Marilyn Crispell

Santuerio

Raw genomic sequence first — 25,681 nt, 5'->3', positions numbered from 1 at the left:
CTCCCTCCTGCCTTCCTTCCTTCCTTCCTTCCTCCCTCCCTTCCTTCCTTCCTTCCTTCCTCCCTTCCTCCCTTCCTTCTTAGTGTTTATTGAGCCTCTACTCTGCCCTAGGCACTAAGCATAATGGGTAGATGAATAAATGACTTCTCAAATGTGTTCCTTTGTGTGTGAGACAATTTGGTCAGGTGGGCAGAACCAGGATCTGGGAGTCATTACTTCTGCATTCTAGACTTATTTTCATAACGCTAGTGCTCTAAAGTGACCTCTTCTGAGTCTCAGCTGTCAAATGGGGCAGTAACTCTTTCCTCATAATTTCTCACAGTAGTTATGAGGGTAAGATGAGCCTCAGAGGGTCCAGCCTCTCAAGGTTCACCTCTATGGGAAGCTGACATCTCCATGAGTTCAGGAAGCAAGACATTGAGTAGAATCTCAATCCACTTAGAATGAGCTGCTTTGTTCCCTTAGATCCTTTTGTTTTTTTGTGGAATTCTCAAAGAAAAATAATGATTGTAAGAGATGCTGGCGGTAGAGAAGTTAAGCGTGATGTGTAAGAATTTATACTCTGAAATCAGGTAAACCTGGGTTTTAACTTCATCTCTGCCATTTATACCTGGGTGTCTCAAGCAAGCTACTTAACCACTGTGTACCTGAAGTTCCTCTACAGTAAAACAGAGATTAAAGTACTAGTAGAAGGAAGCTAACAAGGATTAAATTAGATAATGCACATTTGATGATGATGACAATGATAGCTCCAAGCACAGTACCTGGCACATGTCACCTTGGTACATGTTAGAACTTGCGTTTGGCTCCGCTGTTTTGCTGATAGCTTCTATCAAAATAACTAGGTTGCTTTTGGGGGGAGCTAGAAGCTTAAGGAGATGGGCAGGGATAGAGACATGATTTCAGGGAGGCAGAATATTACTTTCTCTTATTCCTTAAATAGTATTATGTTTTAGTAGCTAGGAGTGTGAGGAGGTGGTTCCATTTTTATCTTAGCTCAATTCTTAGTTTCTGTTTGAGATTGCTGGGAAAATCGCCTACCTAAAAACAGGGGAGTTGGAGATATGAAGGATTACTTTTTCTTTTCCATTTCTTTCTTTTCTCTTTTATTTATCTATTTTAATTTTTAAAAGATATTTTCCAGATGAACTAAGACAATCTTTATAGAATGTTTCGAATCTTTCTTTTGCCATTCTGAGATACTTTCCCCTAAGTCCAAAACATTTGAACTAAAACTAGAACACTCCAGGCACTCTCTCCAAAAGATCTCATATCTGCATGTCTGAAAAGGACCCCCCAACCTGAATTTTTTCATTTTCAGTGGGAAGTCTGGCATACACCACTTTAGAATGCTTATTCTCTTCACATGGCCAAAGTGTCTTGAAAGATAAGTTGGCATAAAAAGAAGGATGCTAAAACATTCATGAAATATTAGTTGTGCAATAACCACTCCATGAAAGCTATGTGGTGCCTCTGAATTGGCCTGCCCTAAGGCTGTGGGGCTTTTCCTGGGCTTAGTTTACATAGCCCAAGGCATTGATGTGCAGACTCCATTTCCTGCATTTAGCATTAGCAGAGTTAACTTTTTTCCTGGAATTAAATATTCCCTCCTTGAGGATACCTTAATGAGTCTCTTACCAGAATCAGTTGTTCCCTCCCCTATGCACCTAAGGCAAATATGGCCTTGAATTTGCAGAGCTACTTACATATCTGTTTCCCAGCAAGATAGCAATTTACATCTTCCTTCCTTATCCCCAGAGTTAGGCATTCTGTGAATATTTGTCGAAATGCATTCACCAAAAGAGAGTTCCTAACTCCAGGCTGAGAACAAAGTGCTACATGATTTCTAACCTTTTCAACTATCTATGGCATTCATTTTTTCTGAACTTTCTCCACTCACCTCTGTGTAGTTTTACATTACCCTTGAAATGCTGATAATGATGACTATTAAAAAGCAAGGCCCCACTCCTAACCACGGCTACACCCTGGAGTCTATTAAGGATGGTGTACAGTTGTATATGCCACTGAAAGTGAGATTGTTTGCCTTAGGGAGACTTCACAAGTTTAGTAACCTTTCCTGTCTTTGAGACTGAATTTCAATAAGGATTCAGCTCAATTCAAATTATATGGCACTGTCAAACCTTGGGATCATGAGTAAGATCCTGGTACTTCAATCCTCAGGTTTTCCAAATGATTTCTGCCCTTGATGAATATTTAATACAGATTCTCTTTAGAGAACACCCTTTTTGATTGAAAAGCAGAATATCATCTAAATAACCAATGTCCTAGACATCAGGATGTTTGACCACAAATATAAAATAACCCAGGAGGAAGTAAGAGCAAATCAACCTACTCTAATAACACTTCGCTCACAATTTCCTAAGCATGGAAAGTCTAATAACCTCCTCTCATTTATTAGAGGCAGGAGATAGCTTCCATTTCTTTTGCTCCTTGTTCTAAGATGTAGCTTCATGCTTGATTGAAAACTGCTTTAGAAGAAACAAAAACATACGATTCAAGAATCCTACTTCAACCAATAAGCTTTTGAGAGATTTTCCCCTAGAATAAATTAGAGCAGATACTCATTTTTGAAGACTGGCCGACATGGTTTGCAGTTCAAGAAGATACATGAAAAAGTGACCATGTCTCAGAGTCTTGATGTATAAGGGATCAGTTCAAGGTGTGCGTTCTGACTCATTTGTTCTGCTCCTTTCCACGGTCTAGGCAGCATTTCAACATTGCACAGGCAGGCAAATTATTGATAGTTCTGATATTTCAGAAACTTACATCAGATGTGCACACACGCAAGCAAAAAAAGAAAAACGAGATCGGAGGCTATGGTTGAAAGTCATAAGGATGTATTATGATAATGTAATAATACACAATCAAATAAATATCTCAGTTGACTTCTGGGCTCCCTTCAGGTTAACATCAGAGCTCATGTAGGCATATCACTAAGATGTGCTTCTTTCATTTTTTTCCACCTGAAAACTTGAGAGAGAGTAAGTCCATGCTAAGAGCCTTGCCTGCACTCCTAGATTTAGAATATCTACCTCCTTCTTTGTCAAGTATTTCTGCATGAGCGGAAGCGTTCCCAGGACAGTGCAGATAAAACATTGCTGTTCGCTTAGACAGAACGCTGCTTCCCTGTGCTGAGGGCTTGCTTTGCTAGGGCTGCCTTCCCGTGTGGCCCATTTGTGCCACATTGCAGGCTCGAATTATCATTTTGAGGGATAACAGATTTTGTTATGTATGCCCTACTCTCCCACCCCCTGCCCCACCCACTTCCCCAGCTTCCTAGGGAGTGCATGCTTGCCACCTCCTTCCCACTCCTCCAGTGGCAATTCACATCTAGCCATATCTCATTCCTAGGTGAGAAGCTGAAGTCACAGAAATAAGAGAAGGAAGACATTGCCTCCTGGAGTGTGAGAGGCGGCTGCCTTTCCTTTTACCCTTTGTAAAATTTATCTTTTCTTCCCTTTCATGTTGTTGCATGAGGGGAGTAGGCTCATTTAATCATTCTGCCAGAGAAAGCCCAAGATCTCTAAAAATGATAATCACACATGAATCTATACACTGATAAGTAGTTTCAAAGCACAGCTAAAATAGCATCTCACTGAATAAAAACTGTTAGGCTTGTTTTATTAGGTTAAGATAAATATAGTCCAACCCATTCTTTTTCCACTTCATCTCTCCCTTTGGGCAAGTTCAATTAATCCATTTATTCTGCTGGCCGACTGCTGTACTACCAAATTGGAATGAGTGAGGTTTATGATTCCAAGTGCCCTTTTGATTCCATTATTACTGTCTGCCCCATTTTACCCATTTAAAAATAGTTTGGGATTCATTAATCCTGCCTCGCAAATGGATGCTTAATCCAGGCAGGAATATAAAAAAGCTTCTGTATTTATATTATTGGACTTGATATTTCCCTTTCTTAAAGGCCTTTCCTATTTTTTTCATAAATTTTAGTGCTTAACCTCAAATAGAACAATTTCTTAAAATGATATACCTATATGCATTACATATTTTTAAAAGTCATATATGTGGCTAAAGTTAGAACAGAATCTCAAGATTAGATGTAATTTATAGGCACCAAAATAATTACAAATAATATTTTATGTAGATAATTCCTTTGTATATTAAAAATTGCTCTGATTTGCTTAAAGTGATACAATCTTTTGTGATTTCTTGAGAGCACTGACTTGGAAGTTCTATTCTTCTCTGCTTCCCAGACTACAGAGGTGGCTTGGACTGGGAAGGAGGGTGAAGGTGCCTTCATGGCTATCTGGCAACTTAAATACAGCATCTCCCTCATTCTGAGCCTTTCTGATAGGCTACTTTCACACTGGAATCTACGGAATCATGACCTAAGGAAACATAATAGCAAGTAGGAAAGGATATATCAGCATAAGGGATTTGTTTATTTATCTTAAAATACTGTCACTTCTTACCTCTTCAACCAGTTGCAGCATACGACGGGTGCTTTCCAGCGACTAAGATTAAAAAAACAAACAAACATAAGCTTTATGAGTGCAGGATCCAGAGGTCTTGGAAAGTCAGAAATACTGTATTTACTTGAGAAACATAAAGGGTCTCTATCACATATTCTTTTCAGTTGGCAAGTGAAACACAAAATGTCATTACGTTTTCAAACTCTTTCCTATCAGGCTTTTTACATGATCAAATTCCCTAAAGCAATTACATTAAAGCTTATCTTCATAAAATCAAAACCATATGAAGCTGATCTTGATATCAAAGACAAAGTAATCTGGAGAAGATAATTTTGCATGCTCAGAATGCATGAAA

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For this recording, pianist Marilyn Crispell both debuted a new quartet and embarked on a somewhat different path from her previous outings and, certainly, from her long tenure with Anthony Braxton. Pulling in violinist Mark Feldman and cellist Hank Roberts (along with longtime compadre Gerry Hemingway), her music, here essentially an eight-part suite, took on a more elegiac, overtly spiritual tone. The pieces are draped around the loosest of thematic materials, the musicians instead using the wisps of ideas to gently launch into introspective investigations, occasionally coalescing into brief, more frenzied bouts, but generally remaining in a pensive state. The title track begins with a long, intricate percussion solo from Hemingway before falling into a choppy, awkward series of overlapping written lines where Crispell's angular attack (by this point far beyond the early Cecil Taylor comparisons) is set against Feldman's pining cries. Little by little, the piece works up quite a head of steam, the disjunctive rhythms beginning to mesh quite intriguingly toward the end. "Repercussions of Light," a duo between a superbly romantic Feldman and Hemingway's soft backing, is arguably the highlight of the disc, a fine composition that straddles the boundary between the ethereal and the earthy. Crispell takes off on the next track, "Red Shift," leading the quartet through the disc's most intense playing, creating a swirling cauldron of activity. Santuerio closes in the same ghostly manner as it had begun, with quivering violin over hushed, delicate piano. Overall, it's an impressive achievement, showing a new side of this fascinating musician.

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